Rather than being solely focused on establishing a professional relationship, I wanted my syllabus language to reflect how I ideally wished to work with students, that is, as three-dimensional individuals with identities and lives that aren’t limited to solely being a student in my classroom.

I understand this may invite a lot of emotional labor on an instructor’s part (I’ll make another post about the emotional labor of teaching and being a “good” feminist later–all which have been written about extensively in comp/rhet), but I believe in acknowledging that students have lives and the quality of those lives that may be effecting their work, I make room for meeting them in terms of their specific challenges. I hope this new language emphasizes to students that I am her to listen, I’m not here to judge.

So far, dedicating time and syllabus space to emphasize the relationship I want with students seems to have been effective. I feel like more often students are telling me information about why they missed the assignment or a class, whereas oftentimes they would just disappear from my class or not acknowledge that there was work they were missing. They have also been good about proposing alternative deadlines. For example one of my students is an police officer, and had to work long shifts between Monday evening until the start of our class on Wednesday. He let me know his work hours were shifting in the next week, but that he was more strapped for time for any long readings that needed to be completed. I’ve also had students come to me after class and quickly ask for suggestions and advice, some related to the class and some just information they thought I knew or would be willing to help them with. For example, one student was caught up in an email phishing scam. Another student came to me to tell me they had failed the class last semester and wanted to do their best to prepare for the research that was required for our class (this student uses the singular they).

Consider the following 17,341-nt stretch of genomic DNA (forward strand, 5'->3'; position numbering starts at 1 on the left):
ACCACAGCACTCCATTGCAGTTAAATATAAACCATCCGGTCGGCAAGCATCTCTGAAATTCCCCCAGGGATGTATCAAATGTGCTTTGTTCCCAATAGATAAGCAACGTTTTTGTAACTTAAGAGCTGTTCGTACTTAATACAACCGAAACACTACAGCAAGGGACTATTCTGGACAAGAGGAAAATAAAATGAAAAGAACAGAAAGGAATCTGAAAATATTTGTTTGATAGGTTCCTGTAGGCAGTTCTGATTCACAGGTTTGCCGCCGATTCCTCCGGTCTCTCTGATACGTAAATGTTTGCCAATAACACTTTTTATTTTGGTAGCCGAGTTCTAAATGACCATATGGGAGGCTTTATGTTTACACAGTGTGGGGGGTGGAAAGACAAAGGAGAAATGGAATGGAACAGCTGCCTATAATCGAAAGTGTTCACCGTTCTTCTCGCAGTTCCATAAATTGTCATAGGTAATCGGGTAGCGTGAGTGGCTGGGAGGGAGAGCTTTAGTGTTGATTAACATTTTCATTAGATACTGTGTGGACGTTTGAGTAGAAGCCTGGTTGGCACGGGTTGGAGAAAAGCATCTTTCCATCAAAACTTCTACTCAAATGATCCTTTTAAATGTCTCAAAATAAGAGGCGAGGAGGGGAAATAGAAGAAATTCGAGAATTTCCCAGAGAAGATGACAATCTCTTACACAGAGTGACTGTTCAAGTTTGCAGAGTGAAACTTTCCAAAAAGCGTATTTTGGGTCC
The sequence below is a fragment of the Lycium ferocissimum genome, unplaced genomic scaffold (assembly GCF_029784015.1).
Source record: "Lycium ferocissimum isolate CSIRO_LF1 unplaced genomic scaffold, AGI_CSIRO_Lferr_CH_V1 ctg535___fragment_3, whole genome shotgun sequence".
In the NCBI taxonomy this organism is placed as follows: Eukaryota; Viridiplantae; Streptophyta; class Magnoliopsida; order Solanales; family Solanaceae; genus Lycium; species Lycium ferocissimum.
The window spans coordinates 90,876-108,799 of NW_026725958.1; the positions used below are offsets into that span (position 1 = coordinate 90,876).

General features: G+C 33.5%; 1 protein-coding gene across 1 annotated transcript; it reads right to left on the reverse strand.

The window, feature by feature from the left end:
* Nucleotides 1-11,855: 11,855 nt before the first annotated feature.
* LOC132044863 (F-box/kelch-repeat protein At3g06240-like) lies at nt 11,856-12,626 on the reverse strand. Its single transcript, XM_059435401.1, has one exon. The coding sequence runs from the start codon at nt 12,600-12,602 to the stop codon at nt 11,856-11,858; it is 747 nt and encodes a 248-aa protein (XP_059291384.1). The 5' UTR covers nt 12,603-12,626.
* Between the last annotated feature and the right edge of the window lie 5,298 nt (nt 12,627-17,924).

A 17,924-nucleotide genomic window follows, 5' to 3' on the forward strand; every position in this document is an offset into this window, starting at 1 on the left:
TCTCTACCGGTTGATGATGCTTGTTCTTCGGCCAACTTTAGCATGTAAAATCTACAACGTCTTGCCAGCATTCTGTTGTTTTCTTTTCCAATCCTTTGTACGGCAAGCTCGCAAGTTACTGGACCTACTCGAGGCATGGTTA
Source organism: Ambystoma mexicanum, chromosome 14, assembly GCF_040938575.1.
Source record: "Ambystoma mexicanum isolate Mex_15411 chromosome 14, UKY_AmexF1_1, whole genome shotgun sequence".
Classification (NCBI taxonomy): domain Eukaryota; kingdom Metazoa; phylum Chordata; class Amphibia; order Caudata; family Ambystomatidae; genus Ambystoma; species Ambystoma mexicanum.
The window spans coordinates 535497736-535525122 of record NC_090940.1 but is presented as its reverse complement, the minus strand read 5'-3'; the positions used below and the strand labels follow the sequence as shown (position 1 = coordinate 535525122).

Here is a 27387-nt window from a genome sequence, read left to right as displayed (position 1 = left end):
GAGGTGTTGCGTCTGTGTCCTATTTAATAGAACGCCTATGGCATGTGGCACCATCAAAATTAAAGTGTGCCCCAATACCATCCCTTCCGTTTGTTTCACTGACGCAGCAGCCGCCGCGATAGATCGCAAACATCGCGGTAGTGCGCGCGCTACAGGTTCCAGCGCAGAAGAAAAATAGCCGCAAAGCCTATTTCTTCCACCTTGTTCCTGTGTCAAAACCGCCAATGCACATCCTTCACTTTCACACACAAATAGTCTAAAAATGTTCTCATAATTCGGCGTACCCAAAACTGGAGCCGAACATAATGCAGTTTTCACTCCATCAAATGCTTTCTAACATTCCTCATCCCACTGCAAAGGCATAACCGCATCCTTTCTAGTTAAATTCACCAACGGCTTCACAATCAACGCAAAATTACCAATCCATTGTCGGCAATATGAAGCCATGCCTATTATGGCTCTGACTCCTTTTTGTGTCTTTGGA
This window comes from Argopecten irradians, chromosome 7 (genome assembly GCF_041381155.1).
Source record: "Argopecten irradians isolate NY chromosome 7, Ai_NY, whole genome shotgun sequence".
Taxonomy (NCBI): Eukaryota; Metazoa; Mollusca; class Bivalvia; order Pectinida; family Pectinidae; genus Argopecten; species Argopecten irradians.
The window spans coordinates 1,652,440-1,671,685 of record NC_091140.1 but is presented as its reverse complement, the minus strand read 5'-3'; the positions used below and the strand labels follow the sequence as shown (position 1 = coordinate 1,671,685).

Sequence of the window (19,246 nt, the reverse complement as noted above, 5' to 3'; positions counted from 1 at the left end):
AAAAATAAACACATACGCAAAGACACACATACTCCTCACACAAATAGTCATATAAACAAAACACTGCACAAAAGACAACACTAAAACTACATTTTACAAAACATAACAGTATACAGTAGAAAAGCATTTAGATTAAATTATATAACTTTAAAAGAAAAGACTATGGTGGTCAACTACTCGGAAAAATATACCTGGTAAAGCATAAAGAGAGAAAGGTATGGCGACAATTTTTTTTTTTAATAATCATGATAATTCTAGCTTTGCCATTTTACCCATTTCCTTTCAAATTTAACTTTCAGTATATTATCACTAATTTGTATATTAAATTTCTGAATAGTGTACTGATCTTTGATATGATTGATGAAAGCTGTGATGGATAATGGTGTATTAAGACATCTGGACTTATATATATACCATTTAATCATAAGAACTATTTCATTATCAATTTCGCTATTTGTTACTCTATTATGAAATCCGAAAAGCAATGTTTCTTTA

I guess all in all, though I don’t have any numbers to compare student’s actively contacting me this semester  over previous semesters, my experiences so far suggest students are more comfortable reaching out. And once again, though the language and attention I put into inviting students to contact me stemmed from the concerns I had in regard to supporting transgender and gender non-conforming students, these practices seemed good for the whole of the class.


Supporting Transgender Students in the Writing Classroom: Part II

In the last post, I shared some resources and articles on supporting transgender and gender non-conforming students in the classroom. With this post, I wanted to share the ways I adapted 2 of the strategies from Sherry Zane’s article “Supporting Transgender Students in the Classroom” for the first week of the semester.